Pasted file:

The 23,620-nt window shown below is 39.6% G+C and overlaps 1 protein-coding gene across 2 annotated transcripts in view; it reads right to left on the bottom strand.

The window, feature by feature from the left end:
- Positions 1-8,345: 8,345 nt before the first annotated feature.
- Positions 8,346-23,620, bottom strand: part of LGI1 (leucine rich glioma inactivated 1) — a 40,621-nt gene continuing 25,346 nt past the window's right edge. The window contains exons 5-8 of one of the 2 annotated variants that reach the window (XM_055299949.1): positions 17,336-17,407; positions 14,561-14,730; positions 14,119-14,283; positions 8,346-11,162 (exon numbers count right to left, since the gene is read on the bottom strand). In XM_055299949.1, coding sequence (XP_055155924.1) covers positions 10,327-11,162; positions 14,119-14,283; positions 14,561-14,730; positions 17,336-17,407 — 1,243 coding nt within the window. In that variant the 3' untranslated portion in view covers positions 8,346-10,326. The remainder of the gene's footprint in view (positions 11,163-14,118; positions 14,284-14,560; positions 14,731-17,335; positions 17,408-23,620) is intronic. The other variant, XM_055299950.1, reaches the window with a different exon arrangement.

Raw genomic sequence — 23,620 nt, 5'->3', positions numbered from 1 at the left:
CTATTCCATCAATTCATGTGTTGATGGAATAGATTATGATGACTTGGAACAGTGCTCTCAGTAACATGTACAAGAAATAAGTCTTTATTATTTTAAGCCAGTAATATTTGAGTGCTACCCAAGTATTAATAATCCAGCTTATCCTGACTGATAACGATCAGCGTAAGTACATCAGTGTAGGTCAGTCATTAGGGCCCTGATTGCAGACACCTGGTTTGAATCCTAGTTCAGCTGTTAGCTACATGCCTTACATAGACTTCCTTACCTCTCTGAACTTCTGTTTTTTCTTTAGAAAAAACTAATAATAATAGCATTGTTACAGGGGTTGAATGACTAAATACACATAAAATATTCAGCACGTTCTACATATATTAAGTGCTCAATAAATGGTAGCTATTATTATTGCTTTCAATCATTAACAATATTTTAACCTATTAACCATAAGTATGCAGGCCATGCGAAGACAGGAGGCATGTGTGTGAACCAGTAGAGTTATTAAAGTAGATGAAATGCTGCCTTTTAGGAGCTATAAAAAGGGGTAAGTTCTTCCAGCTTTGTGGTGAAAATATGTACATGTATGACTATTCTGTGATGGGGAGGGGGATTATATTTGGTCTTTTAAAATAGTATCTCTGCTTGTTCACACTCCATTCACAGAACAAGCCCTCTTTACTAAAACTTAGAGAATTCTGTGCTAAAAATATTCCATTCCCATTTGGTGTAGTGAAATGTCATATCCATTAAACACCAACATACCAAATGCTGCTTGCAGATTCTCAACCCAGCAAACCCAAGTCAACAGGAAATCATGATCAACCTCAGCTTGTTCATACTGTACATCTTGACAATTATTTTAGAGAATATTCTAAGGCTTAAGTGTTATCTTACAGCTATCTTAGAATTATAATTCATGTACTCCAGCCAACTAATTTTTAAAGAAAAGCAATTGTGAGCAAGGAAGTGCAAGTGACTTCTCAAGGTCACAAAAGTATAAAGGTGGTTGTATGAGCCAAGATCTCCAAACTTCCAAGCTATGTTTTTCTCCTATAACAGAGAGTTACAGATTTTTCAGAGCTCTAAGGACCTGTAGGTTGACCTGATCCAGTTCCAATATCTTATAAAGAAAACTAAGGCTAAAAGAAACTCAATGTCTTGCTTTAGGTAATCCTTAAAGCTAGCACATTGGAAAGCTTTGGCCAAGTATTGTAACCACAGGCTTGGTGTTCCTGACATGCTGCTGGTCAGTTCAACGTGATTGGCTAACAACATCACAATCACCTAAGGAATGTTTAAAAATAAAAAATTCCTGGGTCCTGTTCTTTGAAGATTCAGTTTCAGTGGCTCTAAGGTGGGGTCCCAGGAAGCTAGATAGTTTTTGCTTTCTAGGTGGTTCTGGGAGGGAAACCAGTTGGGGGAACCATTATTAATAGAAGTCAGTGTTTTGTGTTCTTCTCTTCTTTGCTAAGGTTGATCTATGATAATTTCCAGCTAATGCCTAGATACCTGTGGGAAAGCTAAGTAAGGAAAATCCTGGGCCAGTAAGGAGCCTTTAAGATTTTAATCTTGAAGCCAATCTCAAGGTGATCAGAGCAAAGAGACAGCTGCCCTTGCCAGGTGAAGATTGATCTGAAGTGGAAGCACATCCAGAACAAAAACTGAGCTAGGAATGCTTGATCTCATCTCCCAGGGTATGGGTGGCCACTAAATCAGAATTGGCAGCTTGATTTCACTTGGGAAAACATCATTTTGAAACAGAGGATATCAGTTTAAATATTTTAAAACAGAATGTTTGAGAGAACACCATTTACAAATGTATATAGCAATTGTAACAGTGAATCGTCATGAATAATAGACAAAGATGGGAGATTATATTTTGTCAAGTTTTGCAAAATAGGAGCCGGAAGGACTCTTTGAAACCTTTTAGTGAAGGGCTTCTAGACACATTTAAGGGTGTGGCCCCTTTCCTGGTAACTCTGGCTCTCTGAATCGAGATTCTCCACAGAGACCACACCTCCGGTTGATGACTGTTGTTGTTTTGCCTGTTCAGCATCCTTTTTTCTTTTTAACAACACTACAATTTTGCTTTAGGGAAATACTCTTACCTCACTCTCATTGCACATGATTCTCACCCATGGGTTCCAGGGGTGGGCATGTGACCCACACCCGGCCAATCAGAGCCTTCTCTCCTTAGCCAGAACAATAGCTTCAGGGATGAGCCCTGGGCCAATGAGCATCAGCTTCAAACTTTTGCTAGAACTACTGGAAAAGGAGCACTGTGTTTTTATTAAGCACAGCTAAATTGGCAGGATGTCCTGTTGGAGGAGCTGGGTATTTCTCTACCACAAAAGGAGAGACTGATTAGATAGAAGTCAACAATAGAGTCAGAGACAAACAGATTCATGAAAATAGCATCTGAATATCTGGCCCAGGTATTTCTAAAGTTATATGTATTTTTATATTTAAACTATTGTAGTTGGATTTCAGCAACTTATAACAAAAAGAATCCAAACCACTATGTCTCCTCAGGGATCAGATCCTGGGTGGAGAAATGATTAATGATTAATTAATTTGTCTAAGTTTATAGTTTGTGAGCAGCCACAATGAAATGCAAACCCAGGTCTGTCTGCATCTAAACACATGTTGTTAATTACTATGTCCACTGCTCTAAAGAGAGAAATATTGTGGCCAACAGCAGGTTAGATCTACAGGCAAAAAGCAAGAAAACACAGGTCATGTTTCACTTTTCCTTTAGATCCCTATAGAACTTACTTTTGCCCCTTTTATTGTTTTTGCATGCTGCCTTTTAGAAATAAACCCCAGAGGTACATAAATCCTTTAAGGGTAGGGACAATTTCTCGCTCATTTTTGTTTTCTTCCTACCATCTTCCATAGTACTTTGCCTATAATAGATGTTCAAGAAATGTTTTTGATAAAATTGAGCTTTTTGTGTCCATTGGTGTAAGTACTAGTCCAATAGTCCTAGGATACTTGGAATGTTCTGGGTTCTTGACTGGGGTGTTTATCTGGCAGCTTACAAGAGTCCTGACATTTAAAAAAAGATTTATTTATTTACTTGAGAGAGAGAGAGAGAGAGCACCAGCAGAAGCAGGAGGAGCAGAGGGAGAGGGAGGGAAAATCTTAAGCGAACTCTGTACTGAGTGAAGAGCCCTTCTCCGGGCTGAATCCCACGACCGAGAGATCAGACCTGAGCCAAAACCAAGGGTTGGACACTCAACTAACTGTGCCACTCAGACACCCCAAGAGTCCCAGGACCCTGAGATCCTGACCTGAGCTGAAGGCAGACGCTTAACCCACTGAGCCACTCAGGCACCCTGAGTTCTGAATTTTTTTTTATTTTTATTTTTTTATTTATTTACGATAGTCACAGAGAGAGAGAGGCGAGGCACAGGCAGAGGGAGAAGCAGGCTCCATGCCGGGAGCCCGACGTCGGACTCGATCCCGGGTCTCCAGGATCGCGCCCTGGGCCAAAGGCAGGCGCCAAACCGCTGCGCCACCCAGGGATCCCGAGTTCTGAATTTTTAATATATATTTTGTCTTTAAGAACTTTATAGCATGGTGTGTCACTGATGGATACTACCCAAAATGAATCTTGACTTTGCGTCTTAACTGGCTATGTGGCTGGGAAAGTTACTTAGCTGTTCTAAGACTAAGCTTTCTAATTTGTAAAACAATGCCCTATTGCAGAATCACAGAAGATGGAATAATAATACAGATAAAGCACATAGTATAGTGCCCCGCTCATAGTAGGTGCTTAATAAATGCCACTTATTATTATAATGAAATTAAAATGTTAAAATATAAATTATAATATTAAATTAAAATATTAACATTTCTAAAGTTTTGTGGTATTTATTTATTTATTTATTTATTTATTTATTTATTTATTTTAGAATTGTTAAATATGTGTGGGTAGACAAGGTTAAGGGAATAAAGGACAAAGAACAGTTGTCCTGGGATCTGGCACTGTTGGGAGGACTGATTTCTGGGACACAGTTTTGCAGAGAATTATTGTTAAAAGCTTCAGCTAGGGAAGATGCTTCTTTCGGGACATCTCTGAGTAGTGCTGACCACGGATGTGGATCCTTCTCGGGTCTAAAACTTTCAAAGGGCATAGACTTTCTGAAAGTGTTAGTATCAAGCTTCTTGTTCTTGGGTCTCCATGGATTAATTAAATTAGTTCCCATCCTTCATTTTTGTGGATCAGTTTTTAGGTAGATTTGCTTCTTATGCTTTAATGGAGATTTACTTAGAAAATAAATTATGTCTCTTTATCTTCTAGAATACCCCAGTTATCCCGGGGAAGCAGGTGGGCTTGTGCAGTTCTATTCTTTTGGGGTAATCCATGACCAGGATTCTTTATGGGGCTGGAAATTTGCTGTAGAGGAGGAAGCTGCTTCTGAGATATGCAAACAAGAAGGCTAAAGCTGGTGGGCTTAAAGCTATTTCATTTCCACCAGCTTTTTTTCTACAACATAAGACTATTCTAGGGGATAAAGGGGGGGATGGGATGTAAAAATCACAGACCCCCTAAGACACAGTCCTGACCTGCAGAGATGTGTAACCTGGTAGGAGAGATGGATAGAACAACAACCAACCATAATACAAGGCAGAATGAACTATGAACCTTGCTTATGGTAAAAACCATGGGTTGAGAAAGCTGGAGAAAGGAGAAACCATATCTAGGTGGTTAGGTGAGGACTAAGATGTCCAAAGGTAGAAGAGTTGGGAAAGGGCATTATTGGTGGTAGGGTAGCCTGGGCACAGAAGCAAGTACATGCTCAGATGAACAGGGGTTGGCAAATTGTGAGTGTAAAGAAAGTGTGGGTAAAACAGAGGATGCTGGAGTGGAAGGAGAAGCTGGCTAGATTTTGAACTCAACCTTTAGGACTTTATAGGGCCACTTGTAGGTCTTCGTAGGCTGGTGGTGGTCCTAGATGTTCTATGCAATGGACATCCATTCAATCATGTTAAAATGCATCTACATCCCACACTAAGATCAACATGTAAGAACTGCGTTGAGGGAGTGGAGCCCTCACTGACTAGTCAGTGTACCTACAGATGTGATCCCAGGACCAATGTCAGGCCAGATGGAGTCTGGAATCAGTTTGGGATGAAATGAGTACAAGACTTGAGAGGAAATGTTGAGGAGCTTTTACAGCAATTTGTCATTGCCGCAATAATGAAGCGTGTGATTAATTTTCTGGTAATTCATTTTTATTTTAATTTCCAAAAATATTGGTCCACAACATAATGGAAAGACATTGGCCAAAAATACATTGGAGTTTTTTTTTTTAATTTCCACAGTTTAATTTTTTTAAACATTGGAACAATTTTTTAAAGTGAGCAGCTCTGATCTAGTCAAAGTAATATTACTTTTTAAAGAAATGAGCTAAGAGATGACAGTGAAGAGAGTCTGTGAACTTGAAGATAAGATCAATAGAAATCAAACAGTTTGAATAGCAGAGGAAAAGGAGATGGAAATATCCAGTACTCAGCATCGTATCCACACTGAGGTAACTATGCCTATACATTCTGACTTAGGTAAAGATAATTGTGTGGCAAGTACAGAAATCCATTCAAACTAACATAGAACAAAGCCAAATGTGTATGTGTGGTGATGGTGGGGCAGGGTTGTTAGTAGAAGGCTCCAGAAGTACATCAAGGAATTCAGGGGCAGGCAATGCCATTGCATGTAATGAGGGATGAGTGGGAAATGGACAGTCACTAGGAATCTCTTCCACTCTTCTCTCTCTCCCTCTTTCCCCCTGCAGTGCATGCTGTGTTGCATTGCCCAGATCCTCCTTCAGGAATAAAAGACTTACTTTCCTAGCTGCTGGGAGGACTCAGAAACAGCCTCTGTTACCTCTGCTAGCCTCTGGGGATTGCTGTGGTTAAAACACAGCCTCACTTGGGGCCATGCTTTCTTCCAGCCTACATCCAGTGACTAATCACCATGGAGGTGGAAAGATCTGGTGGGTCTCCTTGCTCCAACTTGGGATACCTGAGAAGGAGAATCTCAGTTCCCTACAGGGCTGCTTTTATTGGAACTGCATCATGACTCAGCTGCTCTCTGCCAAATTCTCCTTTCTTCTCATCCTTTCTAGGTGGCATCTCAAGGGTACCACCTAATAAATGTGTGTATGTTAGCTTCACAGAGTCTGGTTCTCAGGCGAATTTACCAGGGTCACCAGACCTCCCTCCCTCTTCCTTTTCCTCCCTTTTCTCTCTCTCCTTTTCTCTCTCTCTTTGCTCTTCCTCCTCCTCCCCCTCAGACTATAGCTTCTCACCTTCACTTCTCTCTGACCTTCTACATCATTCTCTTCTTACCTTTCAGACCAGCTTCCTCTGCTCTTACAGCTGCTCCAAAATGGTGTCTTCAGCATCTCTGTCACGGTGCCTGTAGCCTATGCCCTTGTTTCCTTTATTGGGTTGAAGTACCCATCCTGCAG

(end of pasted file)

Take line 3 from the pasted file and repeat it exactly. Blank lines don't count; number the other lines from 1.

- Positions 1-8,345: 8,345 nt before the first annotated feature.